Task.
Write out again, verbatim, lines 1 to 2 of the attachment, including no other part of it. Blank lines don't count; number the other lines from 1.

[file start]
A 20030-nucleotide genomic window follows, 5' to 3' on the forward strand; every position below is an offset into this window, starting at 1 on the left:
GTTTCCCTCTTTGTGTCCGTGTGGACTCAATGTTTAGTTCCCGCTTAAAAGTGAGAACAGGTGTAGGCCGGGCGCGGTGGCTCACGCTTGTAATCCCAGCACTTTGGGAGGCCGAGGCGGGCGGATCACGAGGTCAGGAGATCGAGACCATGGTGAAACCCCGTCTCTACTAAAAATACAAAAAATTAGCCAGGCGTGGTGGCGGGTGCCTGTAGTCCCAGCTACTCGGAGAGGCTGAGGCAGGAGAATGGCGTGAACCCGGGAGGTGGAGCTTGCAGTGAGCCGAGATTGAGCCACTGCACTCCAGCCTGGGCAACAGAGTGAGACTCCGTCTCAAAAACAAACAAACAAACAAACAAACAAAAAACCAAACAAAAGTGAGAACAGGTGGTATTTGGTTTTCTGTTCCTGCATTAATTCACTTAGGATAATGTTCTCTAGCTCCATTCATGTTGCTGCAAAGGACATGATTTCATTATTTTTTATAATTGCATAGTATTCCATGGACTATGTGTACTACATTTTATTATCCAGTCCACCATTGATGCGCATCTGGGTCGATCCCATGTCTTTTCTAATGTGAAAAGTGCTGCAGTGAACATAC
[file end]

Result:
A 20030-nucleotide genomic window follows, 5' to 3' on the forward strand; every position below is an offset into this window, starting at 1 on the left:
GTTTCCCTCTTTGTGTCCGTGTGGACTCAATGTTTAGTTCCCGCTTAAAAGTGAGAACAGGTGTAGGCCGGGCGCGGTGGCTCACGCTTGTAATCCCAGCACTTTGGGAGGCCGAGGCGGGCGGATCACGAGGTCAGGAGATCGAGACCATGGTGAAACCCCGTCTCTACTAAAAATACAAAAAATTAGCCAGGCGTGGTGGCGGGTGCCTGTAGTCCCAGCTACTCGGAGAGGCTGAGGCAGGAGAATGGCGTGAACCCGGGAGGTGGAGCTTGCAGTGAGCCGAGATTGAGCCACTGCACTCCAGCCTGGGCAACAGAGTGAGACTCCGTCTCAAAAACAAACAAACAAACAAACAAACAAAAAACCAAACAAAAGTGAGAACAGGTGGTATTTGGTTTTCTGTTCCTGCATTAATTCACTTAGGATAATGTTCTCTAGCTCCATTCATGTTGCTGCAAAGGACATGATTTCATTATTTTTTATAATTGCATAGTATTCCATGGACTATGTGTACTACATTTTATTATCCAGTCCACCATTGATGCGCATCTGGGTCGATCCCATGTCTTTTCTAATGTGAAAAGTGCTGCAGTGAACATAC